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Why I Stopped Blogging About Practically Everything

Punta Cana Freddom Shot

When I was in my mid-twenties, I made some of the same mistakes that a lot of other people made. I had two auto loans, a hefty mortgage, and little money in savings. Yet, my family still took family vacations, dined-out weekly, and participated in other activities that channeled money away from debt payoff.

By the time I reached my late-twenties, I was fed-up at my debts and started making radical financial changes. I sold both cars that had loans and downgraded to cars for which I could pay cash, and I began aggressively saving to pay off the mortgage that was $30,000 underwater. It was 2009.

By the time 2011 came around, those savings quickly dwindled due to my impending divorce and the alimony payments that would follow.

After the divorce, I spent a lot of money in the dating scene. And I spent even more money during my first relationship after my divorce.

After that relationship didn’t work out, I was Single yet again. And of course, I spent more money. Though, this time it was for my own entertainment. Let’s just call it money spent in a quest to reach self-actualization.

I had made some smart financial decisions along the way, though, like driving a 15-year-old car (that I paid to “upgrade” with a $500 Maaco paint job) until my alimony payments stopped. But soon after the alimony payments stopped, I bought a new, used car that had cost around $21,000.

Even though I paid it off within a year, there was nothing mechanically wrong with my previous vehicle. The $21,000 could have gone towards my mortgage payments, a retirement account or any other asset.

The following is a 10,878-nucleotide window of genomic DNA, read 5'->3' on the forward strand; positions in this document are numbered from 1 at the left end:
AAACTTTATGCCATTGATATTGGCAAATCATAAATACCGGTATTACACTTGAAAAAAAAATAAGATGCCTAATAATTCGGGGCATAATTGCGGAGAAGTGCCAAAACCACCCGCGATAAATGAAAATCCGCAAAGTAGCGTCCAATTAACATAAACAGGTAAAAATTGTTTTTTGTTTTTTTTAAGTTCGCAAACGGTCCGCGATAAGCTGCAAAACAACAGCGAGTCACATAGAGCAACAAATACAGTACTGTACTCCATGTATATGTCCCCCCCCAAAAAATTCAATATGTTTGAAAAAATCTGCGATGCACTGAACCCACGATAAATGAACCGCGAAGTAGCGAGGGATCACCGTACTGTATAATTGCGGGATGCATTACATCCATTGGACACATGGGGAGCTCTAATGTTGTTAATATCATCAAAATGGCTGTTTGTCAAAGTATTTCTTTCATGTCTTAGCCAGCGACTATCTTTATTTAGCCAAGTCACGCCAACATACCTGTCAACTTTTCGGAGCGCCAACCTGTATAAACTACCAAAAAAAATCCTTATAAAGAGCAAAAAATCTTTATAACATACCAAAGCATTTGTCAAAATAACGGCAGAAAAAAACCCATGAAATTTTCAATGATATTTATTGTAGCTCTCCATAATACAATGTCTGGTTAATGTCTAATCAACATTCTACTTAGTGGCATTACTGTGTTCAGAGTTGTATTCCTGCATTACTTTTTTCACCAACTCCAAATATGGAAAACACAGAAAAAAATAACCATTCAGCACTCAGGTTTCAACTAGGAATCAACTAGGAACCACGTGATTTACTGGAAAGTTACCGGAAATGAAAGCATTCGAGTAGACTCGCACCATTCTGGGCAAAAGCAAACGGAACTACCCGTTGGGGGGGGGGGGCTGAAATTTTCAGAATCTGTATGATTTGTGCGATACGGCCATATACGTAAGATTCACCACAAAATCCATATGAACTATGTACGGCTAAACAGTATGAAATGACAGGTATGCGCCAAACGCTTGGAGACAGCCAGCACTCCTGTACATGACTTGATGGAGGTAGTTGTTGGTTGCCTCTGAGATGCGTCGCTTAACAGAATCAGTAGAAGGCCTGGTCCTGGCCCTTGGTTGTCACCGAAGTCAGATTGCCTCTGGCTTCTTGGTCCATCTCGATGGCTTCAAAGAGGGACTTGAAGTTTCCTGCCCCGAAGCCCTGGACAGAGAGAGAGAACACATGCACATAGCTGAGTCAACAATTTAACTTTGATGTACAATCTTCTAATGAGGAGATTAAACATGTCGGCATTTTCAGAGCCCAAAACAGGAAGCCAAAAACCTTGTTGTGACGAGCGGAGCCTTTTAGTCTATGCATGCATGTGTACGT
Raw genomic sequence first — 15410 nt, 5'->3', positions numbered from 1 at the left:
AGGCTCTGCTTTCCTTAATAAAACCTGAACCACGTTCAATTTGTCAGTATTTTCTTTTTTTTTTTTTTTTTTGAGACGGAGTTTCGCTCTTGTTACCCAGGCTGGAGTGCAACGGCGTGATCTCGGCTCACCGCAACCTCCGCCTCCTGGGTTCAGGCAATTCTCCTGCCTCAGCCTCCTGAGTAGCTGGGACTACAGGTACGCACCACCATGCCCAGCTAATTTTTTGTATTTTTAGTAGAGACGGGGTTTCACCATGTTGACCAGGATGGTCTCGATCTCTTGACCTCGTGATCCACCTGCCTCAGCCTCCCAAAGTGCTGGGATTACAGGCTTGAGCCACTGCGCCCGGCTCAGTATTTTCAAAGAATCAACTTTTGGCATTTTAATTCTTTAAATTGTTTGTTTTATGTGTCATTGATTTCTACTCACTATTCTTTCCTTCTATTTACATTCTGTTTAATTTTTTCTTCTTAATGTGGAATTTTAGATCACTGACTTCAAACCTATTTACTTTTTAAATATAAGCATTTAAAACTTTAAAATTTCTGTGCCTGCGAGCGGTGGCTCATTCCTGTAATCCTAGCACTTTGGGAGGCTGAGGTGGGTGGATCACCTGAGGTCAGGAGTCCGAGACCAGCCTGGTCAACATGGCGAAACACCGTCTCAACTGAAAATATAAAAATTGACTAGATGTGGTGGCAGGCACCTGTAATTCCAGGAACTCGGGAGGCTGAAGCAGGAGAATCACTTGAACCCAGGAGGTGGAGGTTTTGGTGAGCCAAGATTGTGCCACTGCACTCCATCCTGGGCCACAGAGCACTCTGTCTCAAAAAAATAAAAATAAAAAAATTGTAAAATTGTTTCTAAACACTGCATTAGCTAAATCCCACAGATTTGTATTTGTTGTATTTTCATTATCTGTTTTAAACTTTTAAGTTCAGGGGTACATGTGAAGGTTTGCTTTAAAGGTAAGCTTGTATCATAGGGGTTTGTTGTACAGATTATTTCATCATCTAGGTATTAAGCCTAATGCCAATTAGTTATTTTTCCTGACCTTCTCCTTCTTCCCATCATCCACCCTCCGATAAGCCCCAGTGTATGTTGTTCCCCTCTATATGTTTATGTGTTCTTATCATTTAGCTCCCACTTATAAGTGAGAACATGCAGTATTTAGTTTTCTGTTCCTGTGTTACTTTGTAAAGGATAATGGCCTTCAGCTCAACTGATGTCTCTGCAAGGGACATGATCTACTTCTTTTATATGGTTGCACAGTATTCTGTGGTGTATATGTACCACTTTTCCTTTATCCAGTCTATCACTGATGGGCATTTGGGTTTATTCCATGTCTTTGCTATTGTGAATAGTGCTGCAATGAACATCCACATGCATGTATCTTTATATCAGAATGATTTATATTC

I also took several trips to my new favorite hang-out, the Dominican Republic. Each trip had cost at least $1,500. I went three times by myself, and once with my son.

Then, at a conference that cost about $1,200, including airfare…but not the $800 that I used to pay for everyone’s evening meal… I met a wonderful young lady who became my fiancé.

The money spent between courting her and the actual wedding was even more astounding. We took plenty of international trips, ate several meals out, and spent plenty of money on things that any reasonable person can argue is unnecessary and compulsive spending.

And the wedding…instead of going to the local Justice of the Peace, we had a beautiful wedding that cost us at least $7,500, including the honey moon to Playa del Carmen, Mexico.

All the while, my wife (WE) owes over $65,000 in student loan debt.

Had our number one focus been on her debt, we could have knocked out at least $25,000 by now. How much have we knocked out…about $1,000.

Do we have things under control and have a plan, yes?

Did we have an aggressive plan over the past year? Absolutely not.

Lots of money went everywhere except on the student loan debt.

Two weeks in Costa Rica.

Home remodeling.

Gifts.

Could we pay it off within 7 days if we wanted? Of course. But this would be a very personal decision and no one on the internet would change the way we’d make such a decision.

So, if no one can change my decision about how I spend money, how is what I do with my money, how I feel about it, or what I think is best for someone else relevant to their situation?

The reality is, it isn’t. Here’s why:

No one’s financial situation is the same.

The decisions that I make at an income level of six figures are much different from the decisions I made when I earned less than $40,000 a year. A decision I (we) make for a family of three is much different from a decision that I made as a single father. And I, who is eligible to receive a retirement pension that’s worth millions of dollars in fewer than five short years, and who has the desire to do what I want when I want when I retire, make way different decisions than someone who has to work until they’re 60 years old.

People are going to do what they want.